## Notes of Enrico Le Donne’s Oxford lecture 24-03-2017

From homogeneous spaces to Lie groups

With Michael Cowling, Ville Kivioja, Alessandro Ottazi and Sebastiano Nicolussi Golo.

1. Homogeneous metric spaces

I.e. with a transitive group of isometries.

Solenoids (inverse limits of ${S^1}$ with maps ${t\mapsto 2t}$) are homogeneous. ${p}$-adics are too. We shall stick to connected metric spaces.

From the solution to Hilbert’s 5th problem, it follows that a connected, locally connected and locally compact homogeneous space is ${G/H}$ with ${G}$ a Lie group and ${H}$ a compact group. Call this a Lie homogeneous space.

It follows that if ${X}$ is a connected and locally compact homogeneous space, then for all ${\epsilon>0}$, ${X}$ is ${(1,\epsilon)}$-quasi-isometric to a metric Lie group (choose the metric on the isometry group ${G}$ in order that ${H}$ has small diameter). Up to passing to a subgroup, one can assume ${G}$ to be solvable.

2. Isometric metric Lie groups

Theorem 1 Given a metric Lie group ${(G,d_G)}$, there is a ${(1,\epsilon)}$-qi invariant metric ${d'_G}$ which is isometric to a metric Lie group of the form ${K\times S}$ where ${K}$ is compact and ${S}$ is solvable.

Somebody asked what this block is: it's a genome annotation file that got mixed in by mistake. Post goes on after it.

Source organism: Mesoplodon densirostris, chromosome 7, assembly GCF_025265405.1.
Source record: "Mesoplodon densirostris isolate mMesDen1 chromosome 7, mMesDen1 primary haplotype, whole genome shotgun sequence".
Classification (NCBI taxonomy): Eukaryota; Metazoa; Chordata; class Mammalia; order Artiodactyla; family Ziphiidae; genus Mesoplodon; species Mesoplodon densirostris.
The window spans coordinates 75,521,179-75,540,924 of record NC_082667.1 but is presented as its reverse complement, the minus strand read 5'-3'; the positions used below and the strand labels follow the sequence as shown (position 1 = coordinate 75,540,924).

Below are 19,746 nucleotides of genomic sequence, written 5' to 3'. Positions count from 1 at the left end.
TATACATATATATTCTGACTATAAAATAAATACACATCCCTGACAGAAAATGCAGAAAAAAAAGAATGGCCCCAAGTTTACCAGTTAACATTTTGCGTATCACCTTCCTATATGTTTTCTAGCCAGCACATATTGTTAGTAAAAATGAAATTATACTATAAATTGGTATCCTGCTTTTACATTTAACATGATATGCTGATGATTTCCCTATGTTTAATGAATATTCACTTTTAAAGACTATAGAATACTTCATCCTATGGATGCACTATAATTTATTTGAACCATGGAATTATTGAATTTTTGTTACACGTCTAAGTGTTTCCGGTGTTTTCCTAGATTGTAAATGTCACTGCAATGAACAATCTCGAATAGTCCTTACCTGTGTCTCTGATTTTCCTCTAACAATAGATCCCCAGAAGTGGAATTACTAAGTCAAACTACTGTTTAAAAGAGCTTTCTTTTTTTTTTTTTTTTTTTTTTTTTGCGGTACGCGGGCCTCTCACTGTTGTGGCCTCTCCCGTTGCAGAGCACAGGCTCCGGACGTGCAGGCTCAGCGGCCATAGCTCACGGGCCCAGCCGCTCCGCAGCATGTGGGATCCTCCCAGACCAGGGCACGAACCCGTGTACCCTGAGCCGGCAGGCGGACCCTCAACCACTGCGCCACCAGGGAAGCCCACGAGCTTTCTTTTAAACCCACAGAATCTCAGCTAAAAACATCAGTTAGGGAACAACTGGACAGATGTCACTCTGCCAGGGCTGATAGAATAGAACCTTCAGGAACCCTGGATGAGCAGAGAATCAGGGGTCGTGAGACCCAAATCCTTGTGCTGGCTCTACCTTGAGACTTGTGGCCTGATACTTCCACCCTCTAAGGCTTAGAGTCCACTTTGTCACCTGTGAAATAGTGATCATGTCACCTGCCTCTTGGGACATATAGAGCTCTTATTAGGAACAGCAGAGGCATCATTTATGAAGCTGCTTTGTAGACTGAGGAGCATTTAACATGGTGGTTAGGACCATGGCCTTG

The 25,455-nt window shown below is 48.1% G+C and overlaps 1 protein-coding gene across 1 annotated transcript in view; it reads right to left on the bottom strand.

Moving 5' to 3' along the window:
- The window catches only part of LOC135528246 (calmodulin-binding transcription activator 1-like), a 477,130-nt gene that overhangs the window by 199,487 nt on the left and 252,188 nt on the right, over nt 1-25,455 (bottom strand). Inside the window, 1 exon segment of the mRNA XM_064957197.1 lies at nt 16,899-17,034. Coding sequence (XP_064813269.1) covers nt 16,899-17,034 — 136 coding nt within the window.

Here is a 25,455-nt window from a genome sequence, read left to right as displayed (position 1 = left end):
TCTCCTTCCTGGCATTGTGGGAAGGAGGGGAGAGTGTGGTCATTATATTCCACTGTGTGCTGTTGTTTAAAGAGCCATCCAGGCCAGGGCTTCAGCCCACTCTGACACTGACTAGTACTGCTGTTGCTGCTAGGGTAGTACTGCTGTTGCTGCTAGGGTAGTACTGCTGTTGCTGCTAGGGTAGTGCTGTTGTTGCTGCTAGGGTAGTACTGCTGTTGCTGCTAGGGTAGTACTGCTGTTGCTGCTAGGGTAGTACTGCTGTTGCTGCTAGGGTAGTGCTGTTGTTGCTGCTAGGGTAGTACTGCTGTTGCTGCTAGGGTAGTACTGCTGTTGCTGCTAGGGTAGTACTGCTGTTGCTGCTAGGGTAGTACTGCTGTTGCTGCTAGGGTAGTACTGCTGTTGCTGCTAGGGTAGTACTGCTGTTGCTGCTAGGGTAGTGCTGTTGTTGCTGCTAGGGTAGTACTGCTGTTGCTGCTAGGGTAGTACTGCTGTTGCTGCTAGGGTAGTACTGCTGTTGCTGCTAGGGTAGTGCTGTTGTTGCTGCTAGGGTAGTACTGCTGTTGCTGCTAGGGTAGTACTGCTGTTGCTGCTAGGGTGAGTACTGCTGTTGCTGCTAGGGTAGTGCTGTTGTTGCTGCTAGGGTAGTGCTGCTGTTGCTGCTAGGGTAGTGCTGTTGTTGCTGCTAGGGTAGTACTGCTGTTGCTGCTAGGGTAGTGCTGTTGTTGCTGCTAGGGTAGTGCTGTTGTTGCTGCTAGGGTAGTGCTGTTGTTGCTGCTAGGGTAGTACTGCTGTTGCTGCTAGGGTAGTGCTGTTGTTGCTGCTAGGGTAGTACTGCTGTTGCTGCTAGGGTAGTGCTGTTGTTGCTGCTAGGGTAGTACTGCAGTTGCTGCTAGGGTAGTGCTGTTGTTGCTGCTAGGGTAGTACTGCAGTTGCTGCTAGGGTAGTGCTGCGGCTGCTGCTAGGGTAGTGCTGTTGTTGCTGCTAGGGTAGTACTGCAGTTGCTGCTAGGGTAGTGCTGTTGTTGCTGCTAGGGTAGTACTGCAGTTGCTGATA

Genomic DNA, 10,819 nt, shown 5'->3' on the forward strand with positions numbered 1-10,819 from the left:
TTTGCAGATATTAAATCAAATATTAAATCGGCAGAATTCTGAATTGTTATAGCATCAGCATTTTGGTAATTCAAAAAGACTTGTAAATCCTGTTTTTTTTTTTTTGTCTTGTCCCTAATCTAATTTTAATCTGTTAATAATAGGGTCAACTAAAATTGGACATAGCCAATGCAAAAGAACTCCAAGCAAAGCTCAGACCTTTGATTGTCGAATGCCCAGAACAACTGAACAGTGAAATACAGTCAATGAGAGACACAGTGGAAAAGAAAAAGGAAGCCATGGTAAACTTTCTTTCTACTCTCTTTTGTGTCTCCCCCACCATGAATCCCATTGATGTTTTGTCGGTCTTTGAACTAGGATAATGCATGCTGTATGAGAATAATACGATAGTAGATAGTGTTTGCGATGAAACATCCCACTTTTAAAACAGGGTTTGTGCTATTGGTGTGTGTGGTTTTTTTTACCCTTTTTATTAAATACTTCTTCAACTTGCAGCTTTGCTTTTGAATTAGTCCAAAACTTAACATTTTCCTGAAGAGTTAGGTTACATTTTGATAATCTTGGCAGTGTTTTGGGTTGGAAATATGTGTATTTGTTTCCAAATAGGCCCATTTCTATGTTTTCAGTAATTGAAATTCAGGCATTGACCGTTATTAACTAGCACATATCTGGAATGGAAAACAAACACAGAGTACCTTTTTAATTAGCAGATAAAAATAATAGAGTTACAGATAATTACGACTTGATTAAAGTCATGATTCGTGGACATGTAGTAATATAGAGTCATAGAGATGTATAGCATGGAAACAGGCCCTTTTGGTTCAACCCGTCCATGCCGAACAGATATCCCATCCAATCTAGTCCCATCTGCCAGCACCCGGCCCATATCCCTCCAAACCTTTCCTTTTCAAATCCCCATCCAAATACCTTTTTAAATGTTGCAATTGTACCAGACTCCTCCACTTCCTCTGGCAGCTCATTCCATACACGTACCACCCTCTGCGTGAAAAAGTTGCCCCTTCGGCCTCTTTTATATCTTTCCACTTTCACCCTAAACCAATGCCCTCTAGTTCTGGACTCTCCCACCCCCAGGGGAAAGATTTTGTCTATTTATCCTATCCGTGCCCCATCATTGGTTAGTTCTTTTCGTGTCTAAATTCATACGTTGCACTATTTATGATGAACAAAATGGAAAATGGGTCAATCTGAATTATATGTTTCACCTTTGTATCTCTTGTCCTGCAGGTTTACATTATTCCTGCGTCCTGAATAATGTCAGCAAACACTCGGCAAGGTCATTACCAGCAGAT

Example. ${\widetilde{Sl_2}}$ can be made isometric to ${\mathbb{H}^2 \times{\mathbb R}}$.

3. The polynomial growth case

For a general (non-geodesic) metric Lie group, polynomial growth does not imply doubling. Nevertheless,

Theorem 2 For a metric Lie group ${(G,d_G)}$ of polynomial growth, there is a ${(1,\epsilon)}$-qi invariant metric ${d'_G}$ which is isometric to a metric Lie group of the form ${K\times N}$ where ${K}$ is compact and ${N}$ is nilpotent.

${N}$ is uniquely defined, it is the nilshadow of the solvable group ${S}$.

In fact, the following can be extracted from work of Gordon and Wilson. Given simply connected Lie groups ${H}$ and ${N}$, with ${N}$ nilpotent, then ${H}$ and ${N}$ can be made isometric iff ${H}$ is solvable of type (R) and ${N}$ is its nilshadow.

4. Playing with distances

On ${{\mathbb R}^n}$, there is a wealth of left-invariant distances (snowfloakes, bounded,…). Idem for nilpotent groups. Geodesicity, existence of one dilation suffices to characterize Carnot groups with sub-Finsler metrics.

What if geodesicity is relaxed?

We consider gradings on Lie algebras indexed by real numbers ${\geq 1}$. Such algebras are automatically nilpotent.

Theorem 3 (Hebisch-Sikora) Every simply connected Lie group whose Lie algebra is graded admits an invariant distance which is dilation invariant.

Example. Heisenberg with 3 homogeneous components.

Theorem 4 (Hebisch-Sikora) If ${X}$ is a metric space which is locally compact, connected homogeneous and admit one dilation. Then ${X}$ is a graded Lie group with a left-invariant metric and homogeneous under dilations.

This a combination of many existing results. Since ${X}$ is doubling, ${ISo(X)}$ is Lie with polynomial growth. The Killing orthogonal to a stabilizer exponentiates into a subgroup with a simply transitive action on ${X}$. So ${X}$ is a metric Lie group.

5. Quiz

Say finitely generated groups are equivalent if they admit isometric word metrics. Is this an equivalence relation?